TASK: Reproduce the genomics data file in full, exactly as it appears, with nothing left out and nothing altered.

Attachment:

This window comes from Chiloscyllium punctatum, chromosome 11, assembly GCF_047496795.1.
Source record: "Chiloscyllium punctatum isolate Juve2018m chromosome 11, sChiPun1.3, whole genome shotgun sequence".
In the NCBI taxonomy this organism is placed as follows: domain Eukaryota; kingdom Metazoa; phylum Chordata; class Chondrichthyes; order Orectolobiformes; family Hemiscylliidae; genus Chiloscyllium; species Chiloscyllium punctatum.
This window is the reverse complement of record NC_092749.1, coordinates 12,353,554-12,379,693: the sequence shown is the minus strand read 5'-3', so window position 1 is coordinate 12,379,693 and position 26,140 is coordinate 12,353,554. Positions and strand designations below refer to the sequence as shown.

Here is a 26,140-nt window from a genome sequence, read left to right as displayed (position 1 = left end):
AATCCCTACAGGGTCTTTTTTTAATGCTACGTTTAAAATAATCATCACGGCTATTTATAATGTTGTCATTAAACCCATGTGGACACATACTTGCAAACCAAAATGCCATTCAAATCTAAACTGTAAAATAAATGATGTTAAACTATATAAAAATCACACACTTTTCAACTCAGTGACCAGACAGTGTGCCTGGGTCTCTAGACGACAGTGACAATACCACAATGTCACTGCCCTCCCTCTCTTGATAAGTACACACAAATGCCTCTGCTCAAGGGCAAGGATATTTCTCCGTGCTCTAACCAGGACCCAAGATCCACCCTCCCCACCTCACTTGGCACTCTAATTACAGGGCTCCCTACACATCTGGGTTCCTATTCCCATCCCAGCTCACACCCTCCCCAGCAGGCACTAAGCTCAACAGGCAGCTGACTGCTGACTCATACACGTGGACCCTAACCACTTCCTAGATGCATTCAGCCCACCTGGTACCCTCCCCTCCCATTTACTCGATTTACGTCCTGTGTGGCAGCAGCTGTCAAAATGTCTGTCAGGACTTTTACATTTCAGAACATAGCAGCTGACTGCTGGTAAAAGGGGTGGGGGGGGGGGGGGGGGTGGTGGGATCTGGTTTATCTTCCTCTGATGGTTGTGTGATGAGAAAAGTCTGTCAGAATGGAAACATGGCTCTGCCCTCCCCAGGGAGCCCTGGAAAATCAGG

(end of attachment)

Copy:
This window comes from Chiloscyllium punctatum, chromosome 11, assembly GCF_047496795.1.
Source record: "Chiloscyllium punctatum isolate Juve2018m chromosome 11, sChiPun1.3, whole genome shotgun sequence".
In the NCBI taxonomy this organism is placed as follows: domain Eukaryota; kingdom Metazoa; phylum Chordata; class Chondrichthyes; order Orectolobiformes; family Hemiscylliidae; genus Chiloscyllium; species Chiloscyllium punctatum.
This window is the reverse complement of record NC_092749.1, coordinates 12,353,554-12,379,693: the sequence shown is the minus strand read 5'-3', so window position 1 is coordinate 12,379,693 and position 26,140 is coordinate 12,353,554. Positions and strand designations below refer to the sequence as shown.

Here is a 26,140-nt window from a genome sequence, read left to right as displayed (position 1 = left end):
AATCCCTACAGGGTCTTTTTTTAATGCTACGTTTAAAATAATCATCACGGCTATTTATAATGTTGTCATTAAACCCATGTGGACACATACTTGCAAACCAAAATGCCATTCAAATCTAAACTGTAAAATAAATGATGTTAAACTATATAAAAATCACACACTTTTCAACTCAGTGACCAGACAGTGTGCCTGGGTCTCTAGACGACAGTGACAATACCACAATGTCACTGCCCTCCCTCTCTTGATAAGTACACACAAATGCCTCTGCTCAAGGGCAAGGATATTTCTCCGTGCTCTAACCAGGACCCAAGATCCACCCTCCCCACCTCACTTGGCACTCTAATTACAGGGCTCCCTACACATCTGGGTTCCTATTCCCATCCCAGCTCACACCCTCCCCAGCAGGCACTAAGCTCAACAGGCAGCTGACTGCTGACTCATACACGTGGACCCTAACCACTTCCTAGATGCATTCAGCCCACCTGGTACCCTCCCCTCCCATTTACTCGATTTACGTCCTGTGTGGCAGCAGCTGTCAAAATGTCTGTCAGGACTTTTACATTTCAGAACATAGCAGCTGACTGCTGGTAAAAGGGGTGGGGGGGGGGGGGGGGGTGGTGGGATCTGGTTTATCTTCCTCTGATGGTTGTGTGATGAGAAAAGTCTGTCAGAATGGAAACATGGCTCTGCCCTCCCCAGGGAGCCCTGGAAAATCAGG